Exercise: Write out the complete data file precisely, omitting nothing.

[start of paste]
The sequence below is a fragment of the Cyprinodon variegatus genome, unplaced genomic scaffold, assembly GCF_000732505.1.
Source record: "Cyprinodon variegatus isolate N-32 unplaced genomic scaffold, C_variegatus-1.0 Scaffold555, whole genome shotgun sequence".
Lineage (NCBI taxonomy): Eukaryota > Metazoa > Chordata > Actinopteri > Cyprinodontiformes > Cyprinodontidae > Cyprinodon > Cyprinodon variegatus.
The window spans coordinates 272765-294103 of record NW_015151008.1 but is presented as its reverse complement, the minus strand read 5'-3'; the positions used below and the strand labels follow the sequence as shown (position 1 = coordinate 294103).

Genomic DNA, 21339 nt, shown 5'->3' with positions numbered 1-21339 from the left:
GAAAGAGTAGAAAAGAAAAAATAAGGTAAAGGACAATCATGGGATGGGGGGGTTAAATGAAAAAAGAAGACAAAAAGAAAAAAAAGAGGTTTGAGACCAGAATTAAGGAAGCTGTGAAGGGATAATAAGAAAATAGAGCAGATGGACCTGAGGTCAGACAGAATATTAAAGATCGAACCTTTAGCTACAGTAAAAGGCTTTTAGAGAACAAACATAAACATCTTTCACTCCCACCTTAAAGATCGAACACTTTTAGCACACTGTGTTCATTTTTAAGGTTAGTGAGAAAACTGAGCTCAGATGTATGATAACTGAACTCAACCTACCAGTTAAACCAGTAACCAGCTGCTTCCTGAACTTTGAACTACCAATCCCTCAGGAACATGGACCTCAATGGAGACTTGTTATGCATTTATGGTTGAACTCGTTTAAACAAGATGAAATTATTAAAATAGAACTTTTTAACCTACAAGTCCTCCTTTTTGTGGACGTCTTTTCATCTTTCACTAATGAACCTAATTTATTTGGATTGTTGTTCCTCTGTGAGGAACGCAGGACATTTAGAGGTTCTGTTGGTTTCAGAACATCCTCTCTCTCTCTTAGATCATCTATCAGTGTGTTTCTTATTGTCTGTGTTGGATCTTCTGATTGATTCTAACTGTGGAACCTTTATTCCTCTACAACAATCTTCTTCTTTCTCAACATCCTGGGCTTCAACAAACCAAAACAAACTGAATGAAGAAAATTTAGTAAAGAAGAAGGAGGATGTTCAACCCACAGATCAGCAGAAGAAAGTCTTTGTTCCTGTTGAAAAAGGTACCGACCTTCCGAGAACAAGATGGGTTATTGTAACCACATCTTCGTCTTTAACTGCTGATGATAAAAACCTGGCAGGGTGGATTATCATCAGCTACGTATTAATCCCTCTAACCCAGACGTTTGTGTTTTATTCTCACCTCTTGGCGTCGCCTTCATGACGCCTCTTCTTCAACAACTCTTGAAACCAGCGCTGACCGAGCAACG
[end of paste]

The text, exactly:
The sequence below is a fragment of the Cyprinodon variegatus genome, unplaced genomic scaffold, assembly GCF_000732505.1.
Source record: "Cyprinodon variegatus isolate N-32 unplaced genomic scaffold, C_variegatus-1.0 Scaffold555, whole genome shotgun sequence".
Lineage (NCBI taxonomy): Eukaryota > Metazoa > Chordata > Actinopteri > Cyprinodontiformes > Cyprinodontidae > Cyprinodon > Cyprinodon variegatus.
The window spans coordinates 272765-294103 of record NW_015151008.1 but is presented as its reverse complement, the minus strand read 5'-3'; the positions used below and the strand labels follow the sequence as shown (position 1 = coordinate 294103).

Genomic DNA, 21339 nt, shown 5'->3' with positions numbered 1-21339 from the left:
GAAAGAGTAGAAAAGAAAAAATAAGGTAAAGGACAATCATGGGATGGGGGGGTTAAATGAAAAAAGAAGACAAAAAGAAAAAAAAGAGGTTTGAGACCAGAATTAAGGAAGCTGTGAAGGGATAATAAGAAAATAGAGCAGATGGACCTGAGGTCAGACAGAATATTAAAGATCGAACCTTTAGCTACAGTAAAAGGCTTTTAGAGAACAAACATAAACATCTTTCACTCCCACCTTAAAGATCGAACACTTTTAGCACACTGTGTTCATTTTTAAGGTTAGTGAGAAAACTGAGCTCAGATGTATGATAACTGAACTCAACCTACCAGTTAAACCAGTAACCAGCTGCTTCCTGAACTTTGAACTACCAATCCCTCAGGAACATGGACCTCAATGGAGACTTGTTATGCATTTATGGTTGAACTCGTTTAAACAAGATGAAATTATTAAAATAGAACTTTTTAACCTACAAGTCCTCCTTTTTGTGGACGTCTTTTCATCTTTCACTAATGAACCTAATTTATTTGGATTGTTGTTCCTCTGTGAGGAACGCAGGACATTTAGAGGTTCTGTTGGTTTCAGAACATCCTCTCTCTCTCTTAGATCATCTATCAGTGTGTTTCTTATTGTCTGTGTTGGATCTTCTGATTGATTCTAACTGTGGAACCTTTATTCCTCTACAACAATCTTCTTCTTTCTCAACATCCTGGGCTTCAACAAACCAAAACAAACTGAATGAAGAAAATTTAGTAAAGAAGAAGGAGGATGTTCAACCCACAGATCAGCAGAAGAAAGTCTTTGTTCCTGTTGAAAAAGGTACCGACCTTCCGAGAACAAGATGGGTTATTGTAACCACATCTTCGTCTTTAACTGCTGATGATAAAAACCTGGCAGGGTGGATTATCATCAGCTACGTATTAATCCCTCTAACCCAGACGTTTGTGTTTTATTCTCACCTCTTGGCGTCGCCTTCATGACGCCTCTTCTTCAACAACTCTTGAAACCAGCGCTGACCGAGCAACG